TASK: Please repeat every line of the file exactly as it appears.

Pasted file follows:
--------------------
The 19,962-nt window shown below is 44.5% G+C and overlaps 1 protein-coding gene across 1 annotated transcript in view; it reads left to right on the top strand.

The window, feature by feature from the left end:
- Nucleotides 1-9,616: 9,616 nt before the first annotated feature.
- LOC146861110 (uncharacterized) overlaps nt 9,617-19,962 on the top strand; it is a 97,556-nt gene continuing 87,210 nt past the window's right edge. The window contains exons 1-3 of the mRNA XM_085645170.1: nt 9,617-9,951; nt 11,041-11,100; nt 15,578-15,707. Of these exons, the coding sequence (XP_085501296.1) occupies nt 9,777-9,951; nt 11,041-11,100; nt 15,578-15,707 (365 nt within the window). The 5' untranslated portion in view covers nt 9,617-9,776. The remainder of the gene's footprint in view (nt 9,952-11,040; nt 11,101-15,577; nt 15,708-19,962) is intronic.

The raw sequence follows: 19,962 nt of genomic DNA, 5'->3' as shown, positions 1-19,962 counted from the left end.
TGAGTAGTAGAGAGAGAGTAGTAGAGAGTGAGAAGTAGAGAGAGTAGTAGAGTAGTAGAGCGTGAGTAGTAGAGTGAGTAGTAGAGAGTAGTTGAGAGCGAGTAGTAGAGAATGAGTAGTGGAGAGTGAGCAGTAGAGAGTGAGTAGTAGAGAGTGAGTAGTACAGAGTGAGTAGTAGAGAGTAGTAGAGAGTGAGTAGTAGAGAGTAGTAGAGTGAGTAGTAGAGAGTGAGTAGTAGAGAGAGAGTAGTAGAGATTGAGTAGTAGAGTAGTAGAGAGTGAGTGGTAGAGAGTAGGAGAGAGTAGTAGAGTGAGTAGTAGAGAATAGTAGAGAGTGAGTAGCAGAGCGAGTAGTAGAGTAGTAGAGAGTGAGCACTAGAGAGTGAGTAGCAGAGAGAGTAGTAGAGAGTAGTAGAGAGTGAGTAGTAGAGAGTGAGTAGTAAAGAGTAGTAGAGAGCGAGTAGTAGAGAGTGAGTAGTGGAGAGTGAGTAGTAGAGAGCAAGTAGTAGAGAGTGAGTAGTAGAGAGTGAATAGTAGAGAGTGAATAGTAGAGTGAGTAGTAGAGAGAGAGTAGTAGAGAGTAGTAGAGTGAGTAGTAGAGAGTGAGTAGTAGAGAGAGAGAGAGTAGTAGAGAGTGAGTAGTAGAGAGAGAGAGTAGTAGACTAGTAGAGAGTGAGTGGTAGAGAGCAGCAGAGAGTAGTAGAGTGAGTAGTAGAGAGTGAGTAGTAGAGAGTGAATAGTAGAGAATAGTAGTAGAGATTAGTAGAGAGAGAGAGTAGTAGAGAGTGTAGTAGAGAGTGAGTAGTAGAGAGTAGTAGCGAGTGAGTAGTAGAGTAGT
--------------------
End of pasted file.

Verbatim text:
The 19,962-nt window shown below is 44.5% G+C and overlaps 1 protein-coding gene across 1 annotated transcript in view; it reads left to right on the top strand.

The window, feature by feature from the left end:
- Nucleotides 1-9,616: 9,616 nt before the first annotated feature.
- LOC146861110 (uncharacterized) overlaps nt 9,617-19,962 on the top strand; it is a 97,556-nt gene continuing 87,210 nt past the window's right edge. The window contains exons 1-3 of the mRNA XM_085645170.1: nt 9,617-9,951; nt 11,041-11,100; nt 15,578-15,707. Of these exons, the coding sequence (XP_085501296.1) occupies nt 9,777-9,951; nt 11,041-11,100; nt 15,578-15,707 (365 nt within the window). The 5' untranslated portion in view covers nt 9,617-9,776. The remainder of the gene's footprint in view (nt 9,952-11,040; nt 11,101-15,577; nt 15,708-19,962) is intronic.

The raw sequence follows: 19,962 nt of genomic DNA, 5'->3' as shown, positions 1-19,962 counted from the left end.
TGAGTAGTAGAGAGAGAGTAGTAGAGAGTGAGAAGTAGAGAGAGTAGTAGAGTAGTAGAGCGTGAGTAGTAGAGTGAGTAGTAGAGAGTAGTTGAGAGCGAGTAGTAGAGAATGAGTAGTGGAGAGTGAGCAGTAGAGAGTGAGTAGTAGAGAGTGAGTAGTACAGAGTGAGTAGTAGAGAGTAGTAGAGAGTGAGTAGTAGAGAGTAGTAGAGTGAGTAGTAGAGAGTGAGTAGTAGAGAGAGAGTAGTAGAGATTGAGTAGTAGAGTAGTAGAGAGTGAGTGGTAGAGAGTAGGAGAGAGTAGTAGAGTGAGTAGTAGAGAATAGTAGAGAGTGAGTAGCAGAGCGAGTAGTAGAGTAGTAGAGAGTGAGCACTAGAGAGTGAGTAGCAGAGAGAGTAGTAGAGAGTAGTAGAGAGTGAGTAGTAGAGAGTGAGTAGTAAAGAGTAGTAGAGAGCGAGTAGTAGAGAGTGAGTAGTGGAGAGTGAGTAGTAGAGAGCAAGTAGTAGAGAGTGAGTAGTAGAGAGTGAATAGTAGAGAGTGAATAGTAGAGTGAGTAGTAGAGAGAGAGTAGTAGAGAGTAGTAGAGTGAGTAGTAGAGAGTGAGTAGTAGAGAGAGAGAGAGTAGTAGAGAGTGAGTAGTAGAGAGAGAGAGTAGTAGACTAGTAGAGAGTGAGTGGTAGAGAGCAGCAGAGAGTAGTAGAGTGAGTAGTAGAGAGTGAGTAGTAGAGAGTGAATAGTAGAGAATAGTAGTAGAGATTAGTAGAGAGAGAGAGTAGTAGAGAGTGTAGTAGAGAGTGAGTAGTAGAGAGTAGTAGCGAGTGAGTAGTAGAGTAGT